TPM Cafe: Opinion

In his State of the Union speech last month, President Obama said, “Our economy is growing and creating jobs at the fastest pace since 1999.” Remember 1999? It was a year worthy of playing the Prince anthem named after the year on repeat. A gallon of gas was less than a dollar, health care costs were high-but-not-too-high, and we were not yet a banana republic. Prince’s prophetic lyrics warned us that in “two thousand zero zero” the party would be over. And he was right.

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It seems that anti-vaccination advocates are immoveable. As in, they cannot be moved by rational arguments based on evidence. They weren’t moved when Dr. Andrew Wakefield, who authored the discredited paper linking autism to vaccines, lost his license to practice medicine. Retracting that paper, originally published in the Lancet, didn’t move them, either. They clearly are not moved by appeals to the public good. The recent outbreaks of whooping cough and measles don’t seem to be moving the needle much, either, as the New York Times reports that anti-vaxxers are digging in their heels, denying responsibility, and minimizing the dangers of the various diseases they have helped usher back when medical science thought they were nearly over.

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Black History Month has a new Twitter hashtag: #28daysarenotenough. It’s hard to argue with its message: Even among people who are committed to honor African-American history, many find the idea of Black History Month patronizing, even insulting. Setting aside only one month of the year to remember and celebrate these vital American stories and identities? And picking the shortest month to boot?

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One of the few missing ingredients in the film Selma is the centrality of music during the Selma-to-Montgomery, Alabama march. A tiny snippet of field recordings from the march can be heard at the very end of the movie's credits, but otherwise the movie ignores the constant singing that emboldened the marchers during the four-day, 54-mile trek.

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Since the tragic attacks in Paris earlier this month, voices on the right and left have been vigorously debating the issue of Muslims’ assimilation in the West. But this focus on assimilation is at best misleading and at worst disingenuous. What has attracted young men to the global jihad is not necessarily their incomplete assimilation, but rather estrangement from the values and aspirations of mainstream society and ruling elites.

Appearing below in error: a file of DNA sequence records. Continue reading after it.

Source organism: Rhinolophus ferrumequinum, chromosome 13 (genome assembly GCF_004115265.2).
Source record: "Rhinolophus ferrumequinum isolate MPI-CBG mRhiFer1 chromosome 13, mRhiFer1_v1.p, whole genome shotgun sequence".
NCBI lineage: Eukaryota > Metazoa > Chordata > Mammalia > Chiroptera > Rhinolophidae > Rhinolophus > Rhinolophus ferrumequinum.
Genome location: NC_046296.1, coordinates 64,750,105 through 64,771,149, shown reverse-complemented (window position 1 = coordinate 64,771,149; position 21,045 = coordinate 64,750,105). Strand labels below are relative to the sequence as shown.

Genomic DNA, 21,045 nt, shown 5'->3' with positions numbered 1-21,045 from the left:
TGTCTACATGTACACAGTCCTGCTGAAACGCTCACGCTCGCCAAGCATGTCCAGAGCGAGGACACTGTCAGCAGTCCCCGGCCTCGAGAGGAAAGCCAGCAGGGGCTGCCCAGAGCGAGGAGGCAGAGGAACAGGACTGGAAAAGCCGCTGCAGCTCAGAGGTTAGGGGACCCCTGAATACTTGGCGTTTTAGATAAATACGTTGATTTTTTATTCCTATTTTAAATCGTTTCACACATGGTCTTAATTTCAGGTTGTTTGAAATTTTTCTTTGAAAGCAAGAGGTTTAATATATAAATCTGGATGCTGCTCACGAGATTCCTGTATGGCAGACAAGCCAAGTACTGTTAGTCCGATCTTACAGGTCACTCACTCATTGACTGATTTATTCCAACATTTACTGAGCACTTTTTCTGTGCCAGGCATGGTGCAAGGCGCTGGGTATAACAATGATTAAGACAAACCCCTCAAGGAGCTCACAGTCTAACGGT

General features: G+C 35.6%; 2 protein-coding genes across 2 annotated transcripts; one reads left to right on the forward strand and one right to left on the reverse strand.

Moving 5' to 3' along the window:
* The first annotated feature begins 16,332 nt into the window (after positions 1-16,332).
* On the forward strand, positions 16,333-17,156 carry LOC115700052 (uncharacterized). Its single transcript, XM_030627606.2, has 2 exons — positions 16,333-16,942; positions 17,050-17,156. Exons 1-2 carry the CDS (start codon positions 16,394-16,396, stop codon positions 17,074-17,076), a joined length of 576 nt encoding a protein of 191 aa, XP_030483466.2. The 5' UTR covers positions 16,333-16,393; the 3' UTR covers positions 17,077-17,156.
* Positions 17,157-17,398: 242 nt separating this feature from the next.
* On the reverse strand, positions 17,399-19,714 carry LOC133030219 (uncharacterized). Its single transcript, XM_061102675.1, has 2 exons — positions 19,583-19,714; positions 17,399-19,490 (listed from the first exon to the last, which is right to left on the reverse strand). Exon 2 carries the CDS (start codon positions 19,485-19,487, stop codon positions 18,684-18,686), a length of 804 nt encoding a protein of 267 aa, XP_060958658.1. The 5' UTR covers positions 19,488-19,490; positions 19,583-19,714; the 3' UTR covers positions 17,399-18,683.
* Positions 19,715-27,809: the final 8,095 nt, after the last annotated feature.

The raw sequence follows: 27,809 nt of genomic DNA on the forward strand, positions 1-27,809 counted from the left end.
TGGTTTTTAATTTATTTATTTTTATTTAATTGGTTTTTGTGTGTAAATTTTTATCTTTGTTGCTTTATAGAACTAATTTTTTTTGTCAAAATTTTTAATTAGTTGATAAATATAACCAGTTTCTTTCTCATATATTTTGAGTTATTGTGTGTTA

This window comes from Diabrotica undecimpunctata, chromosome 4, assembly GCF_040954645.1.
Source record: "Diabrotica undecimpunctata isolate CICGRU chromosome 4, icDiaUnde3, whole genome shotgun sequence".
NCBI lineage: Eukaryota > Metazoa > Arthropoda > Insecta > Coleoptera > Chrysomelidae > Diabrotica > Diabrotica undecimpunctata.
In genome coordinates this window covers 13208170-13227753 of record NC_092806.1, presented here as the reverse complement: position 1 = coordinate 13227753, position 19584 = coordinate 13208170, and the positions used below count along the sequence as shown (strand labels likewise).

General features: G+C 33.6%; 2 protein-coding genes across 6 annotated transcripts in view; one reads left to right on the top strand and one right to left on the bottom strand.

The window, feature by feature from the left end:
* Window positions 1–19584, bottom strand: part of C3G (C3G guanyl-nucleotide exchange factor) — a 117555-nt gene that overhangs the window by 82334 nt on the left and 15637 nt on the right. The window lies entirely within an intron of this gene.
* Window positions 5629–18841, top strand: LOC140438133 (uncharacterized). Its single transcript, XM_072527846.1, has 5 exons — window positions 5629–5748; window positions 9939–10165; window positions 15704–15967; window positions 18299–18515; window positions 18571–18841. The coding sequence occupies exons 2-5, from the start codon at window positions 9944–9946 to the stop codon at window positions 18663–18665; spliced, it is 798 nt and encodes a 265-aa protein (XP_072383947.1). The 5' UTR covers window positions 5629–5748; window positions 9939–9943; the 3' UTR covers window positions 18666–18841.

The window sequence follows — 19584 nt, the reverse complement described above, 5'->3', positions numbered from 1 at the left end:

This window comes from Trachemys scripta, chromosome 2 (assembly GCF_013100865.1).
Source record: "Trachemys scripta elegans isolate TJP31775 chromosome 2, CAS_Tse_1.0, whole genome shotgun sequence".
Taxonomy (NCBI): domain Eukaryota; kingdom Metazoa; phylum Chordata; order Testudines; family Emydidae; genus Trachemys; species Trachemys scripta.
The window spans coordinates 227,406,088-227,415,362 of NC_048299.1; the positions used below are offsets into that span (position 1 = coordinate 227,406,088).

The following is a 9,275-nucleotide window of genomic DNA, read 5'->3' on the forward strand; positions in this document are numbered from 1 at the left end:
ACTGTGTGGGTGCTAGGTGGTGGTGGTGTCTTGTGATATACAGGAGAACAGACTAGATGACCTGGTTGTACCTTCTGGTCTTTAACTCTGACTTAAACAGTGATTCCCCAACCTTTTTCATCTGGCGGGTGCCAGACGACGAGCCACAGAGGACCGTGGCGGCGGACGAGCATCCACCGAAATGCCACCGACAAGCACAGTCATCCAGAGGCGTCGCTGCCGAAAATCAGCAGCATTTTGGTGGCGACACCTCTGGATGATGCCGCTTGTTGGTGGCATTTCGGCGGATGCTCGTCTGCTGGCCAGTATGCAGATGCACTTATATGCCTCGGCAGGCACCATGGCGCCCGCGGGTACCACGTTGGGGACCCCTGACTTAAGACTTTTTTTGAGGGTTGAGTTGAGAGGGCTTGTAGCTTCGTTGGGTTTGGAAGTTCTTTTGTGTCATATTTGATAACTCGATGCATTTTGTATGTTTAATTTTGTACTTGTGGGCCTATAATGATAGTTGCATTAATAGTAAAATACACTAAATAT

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The judgments were virtually unanimous: The big winner of the first major “winnowing” event of the 2016 Republican presidential contest, the Iowa Freedom Summit, was Wisconsin Gov. Scott Walker. So said National Review’s John Fund, whose early account of the day of speechifying was festooned with Walker’s iconic shirtsleeves-rolled-up image. So said the influential editor-in-chief of the Iowa Republican website, Craig Robinson, who called the speech Walker’s “coming out party.” Some thought the fiery Ted Cruz was a close second, and some thought Ben Carson maintained his base-pleasing rep, and some thought Carly Fiorina did surprisingly well. But for a proto-candidate most often described as having potential “on paper,” it was a pretty big step forward.

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Let’s be honest: The feminist movement is not exactly known for its savvy design. Too many women’s organizations have cliché, homogenous logos and visual identities that reinforce stereotypes and do no favors to momentum-building. There are countless examples of organizations with forgettable icons of pink, leaping, curvaceous women as their brand stamp, and too few with design language that strikes and sticks.

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The last two years of Obama’s presidency will largely be defined by his defense of key legislation: the Affordable Care Act, caps on carbon emissions and Dodd-Frank. While the broad shape of the first two battles is already known, the war on financial regulation, because of its abstract nature, will often be waged outside of the public eye. In his State of the Union Address last week, Obama said he plans to veto future provisions that would unravel his regulations of Wall Street. These words are welcome, though not as strong as Elizabeth Warren’s call to go on the offensive against the bank lobby. If Obama sticks to his promise, he’ll have a lot of fighting to do, because Republicans are itching to repeal his most important financial reform legislation.

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Woody Allen's critics see his continued achievements as an affront. The chorus calling for his banishment from social influence has grown louder since last year, when Dylan Farrow wrote publicly about her sexual abuse allegations just as Allen received a lifetime achievement award at the Golden Globes. From the right, such criticism is to be expected as he has been mocking their mores and heroes on stage, page and screen for five decades. His well-intentioned critics on the left, however, are ignoring his decades of contributions to progressive thinking in the United States.

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Want to contribute to TPM Cafe? Email ideas for your pieces to us at talk@talkingpointsmemo.com

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